Over the past several months, and especially the last week, there’s been a great deal of conversation about the status of the Oakmont golf courses. The OVA Board continues to be deeply involved in this issue and has not yet voted on any OGC matter. I’d like to clarify here exactly what the BOD is doing and how we might proceed.
You can find details below about the work of both the existing board committee as well as a newly formed committee. All interested OVA members are invited to participate in a deeper discussion of this at the BOD Workshop next week. Please join us from 3 – 5 PM in the Berger Center on October 2nd.
Some Oakmonters are against providing money to the OGC under any circumstances. Some Oakmonters are for providing money to the OGC under any circumstances. All others (in numbers that may constitute a plurality) require reasonable justification.
I believe the average OVA homeowner needs two things to justify providing financial aid to the OGC through a dues contribution: 1) credible reason to believe that whatever contribution is made will lead to OGC financial sustainability in a defined period of time and 2) something(s) of value to OVA (particularly non-golfing OVA members) in return. Legally, the latter of these is required in any case, as without it, a non-profit cannot contribute to a for-profit business.
Thus far, the OVA golf subcommittee and the OGC board have focused on the latter of these needs. The former need (a credible path out of the financial wilderness) has not yet been satisfied.
The road to OGC financial sustainability should be provided in the form of a business plan, with assumptions and projections showing how and over what period of time the OGC is likely to regain its financial footing given capital infusions of specific amounts and timing. It’s what any lender would want to see were a struggling business to ask it for a loan. Absent that, there is no way any reasonable OVA homeowner can conclude that his/her money would not simply delay the inevitable collapse of the OGC business.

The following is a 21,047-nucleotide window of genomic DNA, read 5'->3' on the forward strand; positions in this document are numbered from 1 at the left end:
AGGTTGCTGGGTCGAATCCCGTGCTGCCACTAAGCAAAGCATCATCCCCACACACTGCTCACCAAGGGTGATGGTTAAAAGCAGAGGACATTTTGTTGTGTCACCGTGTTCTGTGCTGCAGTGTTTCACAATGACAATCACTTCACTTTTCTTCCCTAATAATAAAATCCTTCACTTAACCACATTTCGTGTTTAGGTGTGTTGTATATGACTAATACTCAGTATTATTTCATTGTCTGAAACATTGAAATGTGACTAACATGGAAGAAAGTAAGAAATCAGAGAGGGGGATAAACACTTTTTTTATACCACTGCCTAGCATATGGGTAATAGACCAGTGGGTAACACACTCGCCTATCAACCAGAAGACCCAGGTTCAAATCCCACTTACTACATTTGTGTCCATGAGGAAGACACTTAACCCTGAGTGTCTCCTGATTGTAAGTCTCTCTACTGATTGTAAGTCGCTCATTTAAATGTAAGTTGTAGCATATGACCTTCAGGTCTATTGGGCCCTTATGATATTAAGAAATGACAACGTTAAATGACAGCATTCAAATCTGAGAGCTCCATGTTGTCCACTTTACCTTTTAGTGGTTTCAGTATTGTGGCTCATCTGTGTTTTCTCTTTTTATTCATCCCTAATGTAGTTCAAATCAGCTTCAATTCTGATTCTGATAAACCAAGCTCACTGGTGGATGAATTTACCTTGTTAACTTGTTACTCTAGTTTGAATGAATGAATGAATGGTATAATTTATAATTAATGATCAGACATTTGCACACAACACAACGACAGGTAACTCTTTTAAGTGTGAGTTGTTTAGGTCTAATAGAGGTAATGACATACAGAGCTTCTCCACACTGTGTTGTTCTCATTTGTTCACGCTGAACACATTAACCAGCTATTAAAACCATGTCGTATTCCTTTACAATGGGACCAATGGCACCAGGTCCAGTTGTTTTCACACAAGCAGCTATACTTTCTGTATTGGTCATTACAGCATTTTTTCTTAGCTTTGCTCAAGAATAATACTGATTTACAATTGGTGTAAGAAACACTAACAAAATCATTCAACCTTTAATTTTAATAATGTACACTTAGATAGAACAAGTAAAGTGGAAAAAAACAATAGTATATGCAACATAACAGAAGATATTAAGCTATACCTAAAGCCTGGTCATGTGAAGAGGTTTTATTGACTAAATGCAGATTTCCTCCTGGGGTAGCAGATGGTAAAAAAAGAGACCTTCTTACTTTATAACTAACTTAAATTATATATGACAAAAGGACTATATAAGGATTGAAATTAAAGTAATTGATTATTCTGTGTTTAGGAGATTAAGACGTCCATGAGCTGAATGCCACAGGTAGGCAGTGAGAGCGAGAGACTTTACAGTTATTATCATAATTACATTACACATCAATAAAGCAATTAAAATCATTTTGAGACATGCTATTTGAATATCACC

The good news is that a committee consisting of three finance committee members and two OGC board members was just recently formed to produce this business plan. I commend the OGC board for voting to form this committee and have high hopes that the committee’s output will be useful to everyone.
There’s an additional, critical point. Any future OVA board can easily erase any commitment made by this OVA board. An OVA board that provides money to OGC in the absence of the two things I mentioned above may well be replaced quickly by a board unwilling to even consider OGC needs.
Although some believe the OVA board should “just do it” and vote for a subsidy, they should realize that the OVA would need to justify any proposed subsidy to the average Oakmont resident or we hurt both the OVA and the OGC.